@zzap: Not really, no. I was concerned for a little while that Twitter would remove my account (like they did with another user I know who used the exploit to cause anyone who viewed the tweet to automatically retweet it like a massive spam worm). I had had that account for a good four years (I was an early adopter) and I certainly didn't want it taken away from my now. But thankfully they didn't, and all was fine. Other than that, my views on technology and how I view it hasn't changed.

Q. Do you think school, as an institution, is valuable? Why?

@zzap: School is valuable to the extent to which the students are willing to learn. I don't support a compulsory schooling system (not sure about over there, but here you're legally obligated to attend school until 15 y/o), because all it does it reduce the lowest common denominator and drags everyone else down with it. When the standard is set so low because everyone has to attend, it causes the intellectuals to become frustrated and bored.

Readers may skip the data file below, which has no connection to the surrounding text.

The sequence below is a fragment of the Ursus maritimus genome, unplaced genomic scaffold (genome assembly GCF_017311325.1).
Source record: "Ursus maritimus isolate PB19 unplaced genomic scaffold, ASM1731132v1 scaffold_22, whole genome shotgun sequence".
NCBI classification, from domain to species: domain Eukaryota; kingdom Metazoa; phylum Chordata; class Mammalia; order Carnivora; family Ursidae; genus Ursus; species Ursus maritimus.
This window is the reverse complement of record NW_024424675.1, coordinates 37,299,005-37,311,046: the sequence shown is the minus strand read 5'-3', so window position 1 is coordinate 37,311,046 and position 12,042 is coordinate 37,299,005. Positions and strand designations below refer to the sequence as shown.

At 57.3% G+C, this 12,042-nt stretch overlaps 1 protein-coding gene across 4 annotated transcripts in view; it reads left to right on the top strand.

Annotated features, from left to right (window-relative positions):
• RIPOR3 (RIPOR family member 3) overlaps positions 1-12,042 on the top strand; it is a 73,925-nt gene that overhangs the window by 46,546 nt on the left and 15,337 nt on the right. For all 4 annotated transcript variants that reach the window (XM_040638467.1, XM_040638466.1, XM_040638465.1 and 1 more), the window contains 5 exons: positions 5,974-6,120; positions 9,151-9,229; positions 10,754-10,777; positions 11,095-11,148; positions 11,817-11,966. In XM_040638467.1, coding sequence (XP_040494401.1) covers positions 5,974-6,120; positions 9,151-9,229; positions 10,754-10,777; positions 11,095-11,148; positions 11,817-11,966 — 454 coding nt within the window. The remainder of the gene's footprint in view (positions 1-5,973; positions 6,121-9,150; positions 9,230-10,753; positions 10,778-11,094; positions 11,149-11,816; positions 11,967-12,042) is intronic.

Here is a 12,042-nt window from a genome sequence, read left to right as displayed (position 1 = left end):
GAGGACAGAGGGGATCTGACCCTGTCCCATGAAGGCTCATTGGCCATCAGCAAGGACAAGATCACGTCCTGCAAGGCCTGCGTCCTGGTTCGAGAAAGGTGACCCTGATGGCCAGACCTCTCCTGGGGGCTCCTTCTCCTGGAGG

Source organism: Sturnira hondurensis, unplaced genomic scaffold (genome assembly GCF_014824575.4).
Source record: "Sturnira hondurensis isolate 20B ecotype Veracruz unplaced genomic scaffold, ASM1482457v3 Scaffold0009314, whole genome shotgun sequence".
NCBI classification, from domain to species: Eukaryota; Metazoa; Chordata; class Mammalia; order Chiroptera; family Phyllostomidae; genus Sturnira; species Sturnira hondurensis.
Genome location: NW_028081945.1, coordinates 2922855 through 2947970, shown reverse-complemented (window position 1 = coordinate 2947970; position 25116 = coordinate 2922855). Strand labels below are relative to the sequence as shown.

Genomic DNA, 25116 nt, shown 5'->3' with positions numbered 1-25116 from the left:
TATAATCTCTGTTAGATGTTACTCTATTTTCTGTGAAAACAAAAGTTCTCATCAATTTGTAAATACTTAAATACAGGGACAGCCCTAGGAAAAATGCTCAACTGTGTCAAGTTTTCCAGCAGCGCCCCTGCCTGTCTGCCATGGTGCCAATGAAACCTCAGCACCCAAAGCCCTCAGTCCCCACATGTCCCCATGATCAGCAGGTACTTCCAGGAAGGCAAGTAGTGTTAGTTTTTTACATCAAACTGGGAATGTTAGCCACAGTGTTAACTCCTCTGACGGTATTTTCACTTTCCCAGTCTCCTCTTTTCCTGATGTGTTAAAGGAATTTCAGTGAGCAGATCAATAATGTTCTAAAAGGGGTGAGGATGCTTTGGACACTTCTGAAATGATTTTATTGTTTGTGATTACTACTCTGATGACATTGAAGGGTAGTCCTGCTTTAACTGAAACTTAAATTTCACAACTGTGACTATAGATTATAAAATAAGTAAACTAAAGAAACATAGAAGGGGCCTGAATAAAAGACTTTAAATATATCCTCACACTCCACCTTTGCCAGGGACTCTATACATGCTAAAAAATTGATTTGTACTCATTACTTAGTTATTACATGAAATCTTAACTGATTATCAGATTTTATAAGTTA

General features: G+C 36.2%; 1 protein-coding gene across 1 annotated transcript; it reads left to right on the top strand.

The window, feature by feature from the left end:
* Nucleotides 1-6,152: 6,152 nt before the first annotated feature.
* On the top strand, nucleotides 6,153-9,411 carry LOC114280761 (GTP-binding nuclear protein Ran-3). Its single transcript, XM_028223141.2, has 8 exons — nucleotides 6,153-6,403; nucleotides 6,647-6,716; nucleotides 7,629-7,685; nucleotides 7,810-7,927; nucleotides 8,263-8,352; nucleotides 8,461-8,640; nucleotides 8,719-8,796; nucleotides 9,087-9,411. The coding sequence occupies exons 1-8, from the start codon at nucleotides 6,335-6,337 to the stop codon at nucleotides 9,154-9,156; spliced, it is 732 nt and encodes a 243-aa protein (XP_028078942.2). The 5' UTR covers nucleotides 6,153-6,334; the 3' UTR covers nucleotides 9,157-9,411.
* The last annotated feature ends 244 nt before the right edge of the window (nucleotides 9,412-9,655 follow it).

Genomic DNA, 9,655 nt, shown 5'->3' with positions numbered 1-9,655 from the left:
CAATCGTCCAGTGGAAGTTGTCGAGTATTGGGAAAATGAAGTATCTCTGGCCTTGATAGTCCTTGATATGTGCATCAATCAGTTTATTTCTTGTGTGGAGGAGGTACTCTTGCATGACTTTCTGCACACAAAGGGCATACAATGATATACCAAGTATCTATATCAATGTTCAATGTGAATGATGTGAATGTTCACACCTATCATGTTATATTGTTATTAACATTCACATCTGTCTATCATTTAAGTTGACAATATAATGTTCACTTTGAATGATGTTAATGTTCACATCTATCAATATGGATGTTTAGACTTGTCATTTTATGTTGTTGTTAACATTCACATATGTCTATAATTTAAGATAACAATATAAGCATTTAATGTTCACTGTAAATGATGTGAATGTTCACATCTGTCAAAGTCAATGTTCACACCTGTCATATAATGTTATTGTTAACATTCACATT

This goes the same with higher education -- university used to be exclusive. Now almost anyone
can get in to do whatever they want. Do we really need commerce degrees for salesmen? I mean, trying not to sound elitist or anything, but you cannot argue that the value of some degrees (as in the effort required and what that effort can tell you about the ability of the person) has been significantly cheapened in recent times.

Naturally, these leads to to the depreciation of degrees in general -- the degree itself now turns into just a piece of paper that entitles you to a job interview. Employers having to test a degree holder to verify that they now understand the things that completing the degree should imply shows that the degree becomes worthless. It's just a title of no value. And that fact is sickening.